McCarthy's name didn't belong on survey
Anonymous. The News Tribune. Tacoma, Wash.: Oct 23, 2008. pg. B.6
Full Text (366 words)
(Copyright (c) 2008 The News Tribune)
Election officials can't look like they have their thumbs on the scale, especially when they are on the ballot.
Pat McCarthy knows that. So what was the Pierce County auditor thinking when she signed her name on a voter survey stuffed into the envelopes bearing mail ballots that will decide her bid for Pierce County executive?
The answer, we hope, was that she wasn't thinking.
The survey registers somewhere between "What's the big deal?" and "How dare she!" on the outrage meter. Some
voters for whom the Pierce County executive race is somewhat of an afterthought in this presidential election year - might not even make the connection.
The intent -to gauge voter response to the county's new ranked choice system -is commendable. But the execution was awful. McCarthy should have been more careful in a year when she was running for election.
Sure, the Secretary of State's office's says McCarthy has done nothing wrong legally. She probably hasn't. But a more telling question is, what would Sam do?
Secretary of State Sam Reed, known for his scrupulous administration of elections, is extra-cautious about using the trappings of his office to get his name before voters. A ballot stuffer that Reed's office put out to explain August's Top Two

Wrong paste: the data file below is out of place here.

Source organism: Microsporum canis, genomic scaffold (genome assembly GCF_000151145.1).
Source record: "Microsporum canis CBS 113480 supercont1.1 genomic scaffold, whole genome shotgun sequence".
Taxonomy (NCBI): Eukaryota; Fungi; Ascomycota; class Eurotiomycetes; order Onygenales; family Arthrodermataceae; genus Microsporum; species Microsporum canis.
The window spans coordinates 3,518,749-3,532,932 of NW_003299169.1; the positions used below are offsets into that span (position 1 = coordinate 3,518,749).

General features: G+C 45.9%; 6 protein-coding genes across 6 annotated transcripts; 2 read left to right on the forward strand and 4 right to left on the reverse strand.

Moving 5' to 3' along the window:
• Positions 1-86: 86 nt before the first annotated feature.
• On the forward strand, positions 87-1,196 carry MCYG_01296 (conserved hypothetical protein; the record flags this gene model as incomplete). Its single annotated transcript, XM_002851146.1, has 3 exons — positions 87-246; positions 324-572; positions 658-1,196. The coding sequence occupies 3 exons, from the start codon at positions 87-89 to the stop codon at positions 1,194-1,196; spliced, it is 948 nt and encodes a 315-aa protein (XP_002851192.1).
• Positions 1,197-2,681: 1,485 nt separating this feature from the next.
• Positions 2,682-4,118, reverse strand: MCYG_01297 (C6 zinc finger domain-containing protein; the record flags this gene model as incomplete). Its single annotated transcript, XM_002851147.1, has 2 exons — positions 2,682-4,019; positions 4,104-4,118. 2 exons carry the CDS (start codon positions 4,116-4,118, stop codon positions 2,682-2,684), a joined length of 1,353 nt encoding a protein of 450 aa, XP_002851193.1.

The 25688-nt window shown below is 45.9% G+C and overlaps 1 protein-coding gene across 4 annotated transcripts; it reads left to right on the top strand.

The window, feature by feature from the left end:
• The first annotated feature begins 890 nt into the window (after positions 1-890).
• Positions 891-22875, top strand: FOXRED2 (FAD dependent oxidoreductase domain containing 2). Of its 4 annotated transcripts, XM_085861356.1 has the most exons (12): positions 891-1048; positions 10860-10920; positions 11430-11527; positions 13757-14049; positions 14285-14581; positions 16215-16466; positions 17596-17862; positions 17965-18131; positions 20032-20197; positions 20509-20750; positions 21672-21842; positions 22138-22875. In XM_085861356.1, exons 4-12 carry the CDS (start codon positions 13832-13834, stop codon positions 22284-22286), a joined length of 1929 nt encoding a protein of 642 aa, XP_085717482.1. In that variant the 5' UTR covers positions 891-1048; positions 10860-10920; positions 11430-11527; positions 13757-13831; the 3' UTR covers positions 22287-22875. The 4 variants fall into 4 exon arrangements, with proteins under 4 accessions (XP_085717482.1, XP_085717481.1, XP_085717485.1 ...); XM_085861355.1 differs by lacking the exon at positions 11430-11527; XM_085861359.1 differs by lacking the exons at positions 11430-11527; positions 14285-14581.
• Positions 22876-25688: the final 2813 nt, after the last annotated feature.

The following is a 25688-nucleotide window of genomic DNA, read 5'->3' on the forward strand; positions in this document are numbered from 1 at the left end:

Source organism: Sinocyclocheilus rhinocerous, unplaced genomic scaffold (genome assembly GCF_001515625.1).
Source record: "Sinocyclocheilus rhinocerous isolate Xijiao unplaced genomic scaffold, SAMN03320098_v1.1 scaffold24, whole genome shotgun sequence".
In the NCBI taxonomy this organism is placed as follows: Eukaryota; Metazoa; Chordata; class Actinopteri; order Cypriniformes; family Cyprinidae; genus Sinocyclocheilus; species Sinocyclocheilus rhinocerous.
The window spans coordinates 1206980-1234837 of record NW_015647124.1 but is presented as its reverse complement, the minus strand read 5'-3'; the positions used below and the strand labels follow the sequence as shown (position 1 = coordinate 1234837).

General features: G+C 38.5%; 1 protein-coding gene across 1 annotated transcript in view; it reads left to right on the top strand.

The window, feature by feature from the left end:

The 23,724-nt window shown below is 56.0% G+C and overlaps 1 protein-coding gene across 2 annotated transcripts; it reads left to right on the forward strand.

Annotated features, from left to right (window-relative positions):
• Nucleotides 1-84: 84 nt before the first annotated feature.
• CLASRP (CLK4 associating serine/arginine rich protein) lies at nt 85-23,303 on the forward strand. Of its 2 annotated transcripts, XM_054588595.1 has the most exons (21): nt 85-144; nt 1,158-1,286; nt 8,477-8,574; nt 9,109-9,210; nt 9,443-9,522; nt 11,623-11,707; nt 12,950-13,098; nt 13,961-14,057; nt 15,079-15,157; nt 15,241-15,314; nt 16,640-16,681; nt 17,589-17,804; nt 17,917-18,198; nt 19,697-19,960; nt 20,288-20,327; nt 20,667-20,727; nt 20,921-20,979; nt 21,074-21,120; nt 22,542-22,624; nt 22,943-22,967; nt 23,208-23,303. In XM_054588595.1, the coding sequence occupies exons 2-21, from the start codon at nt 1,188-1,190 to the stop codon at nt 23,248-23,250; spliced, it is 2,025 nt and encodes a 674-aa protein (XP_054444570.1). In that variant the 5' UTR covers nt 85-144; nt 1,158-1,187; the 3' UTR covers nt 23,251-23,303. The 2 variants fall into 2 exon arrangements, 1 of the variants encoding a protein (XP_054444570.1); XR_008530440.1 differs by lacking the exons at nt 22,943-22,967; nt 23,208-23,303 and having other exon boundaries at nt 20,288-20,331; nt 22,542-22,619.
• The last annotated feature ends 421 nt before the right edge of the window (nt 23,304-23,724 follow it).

primary included no names from the Secretary of State's office.
McCarthy's survey is certainly not the only case of Pierce County executive candidates using public funds to boost their candidacies. To a certain extent, such publicity is a perk of elected office. But coming this close to the election, her case is the most troubling.
We give McCarthy the benefit of the doubt - not because we endorsed her as the second best candidate in the bunch last Sunday, but because we've watched her the past six years.
Her administration of the auditor's office has been above board, professional and customer service oriented. The survey appears to be largely patterned after a similar voter poll she conducted in 2004 when the state introduced the pick-a-party primary.
But this is a blemish on her record. The ballot envelope is sacred. The county's chief elections official should know that more than anyone.
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